By Mary Woodward
NEW ORLEANS – On Sunday, Oct. 12, Bishop Joseph Kopacz conferred the ministries of lector and acolyte on 46 young men studying for the priesthood at Notre Dame Seminary. From the Diocese of Jackson, five of our seminarians – Nick Adam, Cesar Sánchez, Mark Shoffner, Adolfo Suarez and Aaron Williams – were installed as lectors.
In “Lumen Gentium,” the dogmatic constitution on the Church from the Second Vatican Council the church fathers write: “For the nurturing and constant growth of the People of God, Christ the Lord instituted in His Church a variety of ministries, which work for the good of the whole body. For those ministers, who are endowed with sacred power, serve their brethren, so that all who are of the People of God, and therefore enjoy a true Christian dignity, working toward a common goal freely and in an orderly way, may arrive at salvation.” (LG#18)
Thus there are several ministries given to those preparing for diaconate and priesthood so that they may be better prepared to carry out their vocation in the church.
The ministry of lector calls men to be servants of the Living Word of God. In proclaiming the readings at liturgy, the reader does more than simply read. Those who exercise the ministry of lector must be truly suited and carefully prepared, so that the faithful may develop a warm and living love for Sacred Scripture from listening to the sacred readings.
Acolytes are appointed to aid the deacon and to minister to the priest. It is his duty to attend to the service of the altar and to assist the deacon and the priest in liturgical celebrations, especially in the celebration of Mass. He may also distribute communion as an extraordinary minister of Holy Communion when appropriate.
In parishes throughout the world lay people who serve at the altar and proclaim God’s word are often called lectors and acolytes, but in the technical sense the terms “lector” and “acolyte” are reserved as official ministries for men preparing for the diaconate and priesthood. Though not yet members of the clergy and still considered members of the laity, the church emphasizes the stages of the journey to Holy Orders through these ministries.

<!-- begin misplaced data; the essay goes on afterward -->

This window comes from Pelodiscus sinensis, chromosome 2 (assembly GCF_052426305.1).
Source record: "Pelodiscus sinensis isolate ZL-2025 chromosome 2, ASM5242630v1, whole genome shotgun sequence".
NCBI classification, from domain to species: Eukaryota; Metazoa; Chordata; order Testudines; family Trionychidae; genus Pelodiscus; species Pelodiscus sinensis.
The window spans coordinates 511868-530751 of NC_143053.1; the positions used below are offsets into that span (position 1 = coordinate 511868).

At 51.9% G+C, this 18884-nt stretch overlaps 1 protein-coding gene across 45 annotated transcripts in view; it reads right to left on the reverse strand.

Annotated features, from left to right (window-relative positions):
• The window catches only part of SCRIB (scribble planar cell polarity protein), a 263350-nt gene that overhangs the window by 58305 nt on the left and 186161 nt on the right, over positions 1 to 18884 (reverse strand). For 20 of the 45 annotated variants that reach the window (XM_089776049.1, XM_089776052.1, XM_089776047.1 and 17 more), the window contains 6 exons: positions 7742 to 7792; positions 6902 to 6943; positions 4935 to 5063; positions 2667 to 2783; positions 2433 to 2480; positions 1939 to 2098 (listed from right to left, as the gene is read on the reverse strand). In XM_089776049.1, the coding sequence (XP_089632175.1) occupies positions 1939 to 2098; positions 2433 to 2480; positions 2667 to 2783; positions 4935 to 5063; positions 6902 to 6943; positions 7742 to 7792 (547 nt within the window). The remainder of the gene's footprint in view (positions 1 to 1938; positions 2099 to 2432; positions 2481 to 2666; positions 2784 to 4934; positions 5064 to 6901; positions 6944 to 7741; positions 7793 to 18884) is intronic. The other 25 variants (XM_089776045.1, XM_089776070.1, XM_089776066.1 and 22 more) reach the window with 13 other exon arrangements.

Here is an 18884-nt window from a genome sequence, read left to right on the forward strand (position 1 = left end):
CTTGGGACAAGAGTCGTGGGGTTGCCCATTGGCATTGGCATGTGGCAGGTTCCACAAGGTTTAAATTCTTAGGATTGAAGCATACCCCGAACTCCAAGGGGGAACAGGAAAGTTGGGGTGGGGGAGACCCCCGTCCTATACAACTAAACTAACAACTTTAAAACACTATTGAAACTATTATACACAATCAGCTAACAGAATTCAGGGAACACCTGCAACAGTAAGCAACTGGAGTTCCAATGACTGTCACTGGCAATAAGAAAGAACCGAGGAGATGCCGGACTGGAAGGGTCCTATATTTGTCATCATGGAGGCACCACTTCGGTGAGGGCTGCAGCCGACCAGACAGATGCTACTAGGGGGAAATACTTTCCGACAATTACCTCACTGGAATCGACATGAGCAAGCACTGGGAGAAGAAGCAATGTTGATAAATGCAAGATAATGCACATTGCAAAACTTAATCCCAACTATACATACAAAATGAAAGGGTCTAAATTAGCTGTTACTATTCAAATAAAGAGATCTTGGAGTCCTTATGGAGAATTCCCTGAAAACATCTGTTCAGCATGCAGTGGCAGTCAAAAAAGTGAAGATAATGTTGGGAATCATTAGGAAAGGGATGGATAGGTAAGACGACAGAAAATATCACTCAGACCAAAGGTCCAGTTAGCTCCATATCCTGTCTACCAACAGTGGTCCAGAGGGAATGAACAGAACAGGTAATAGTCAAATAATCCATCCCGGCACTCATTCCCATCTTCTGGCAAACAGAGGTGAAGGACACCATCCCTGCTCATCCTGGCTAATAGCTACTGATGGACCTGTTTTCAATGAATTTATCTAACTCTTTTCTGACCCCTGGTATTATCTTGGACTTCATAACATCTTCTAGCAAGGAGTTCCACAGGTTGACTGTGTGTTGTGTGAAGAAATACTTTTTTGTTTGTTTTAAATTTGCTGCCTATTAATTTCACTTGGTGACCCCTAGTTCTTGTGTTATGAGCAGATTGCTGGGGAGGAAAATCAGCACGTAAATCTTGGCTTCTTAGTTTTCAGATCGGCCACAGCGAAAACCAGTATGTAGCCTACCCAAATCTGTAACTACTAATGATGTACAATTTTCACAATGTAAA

During the ceremony on Sunday, Father James Wehner, rector of the seminary, announced each candidate and his diocese. When he reached the five seminarians from our diocese he referred to them as being from the “Great Diocese of Jackson.” Of course this most likely had nothing to do with the fact that the bishop of Jackson was in the room as celebrant.
In his homily, Bishop Kopacz reminisced about his recent trip to Rome for the meeting of newly ordained bishops. He spoke of how at the audience of the more than 130 bishops with the Holy Father, Pope Francis’ face lit up when he saw his new brother bishops from Argentina.
Bishop Kopacz remarked that “seeing the guys from Jackson makes my face light up in the same way because while I am happy for everyone, I am proud to say that these belong to Jackson.” He used this to transition to a discussion of the love a diocese has for its seminarians and how this relationship should teach seminarians to love the church as priests.
During the homily, a short exhortation on the importance of proclaiming God’s word to the faithful is given to the candidates from the Roman Pontifical.
“You will bring the message of salvation to those who have not yet received it. Thus with your help men and women will come to know God our Father and his Son Jesus Christ, whom he sent, and so be able to reach eternal life.” (© ICEL 2010).
After the homily, the bishop then offered a prayer of blessing over the candidates and each one came forward to receive the Bible.
The bishop handed them the Sacred Scriptures saying: “Take this book of holy Scripture and be faithful in handing on the word of God, so that it may grow strong in the hearts of his people.” (© ICEL 2010).
The Jackson diocese currently has seven men studying at Notre Dame. In addition to Adam, Sánchez, Shoffner, Suarez and Williams, Jason Johnston and Joseph Lee are in their final studies and anticipating being ordained transitional deacons in 2015.
Our three other seminarians Andrew Bowden of Pearl St. Jude and Andrew Nguyen and Peter Nguyen both of Vietnam are studying at St. Joseph Seminary in St. Benedict, La. See page 10 for a related story on this seminary.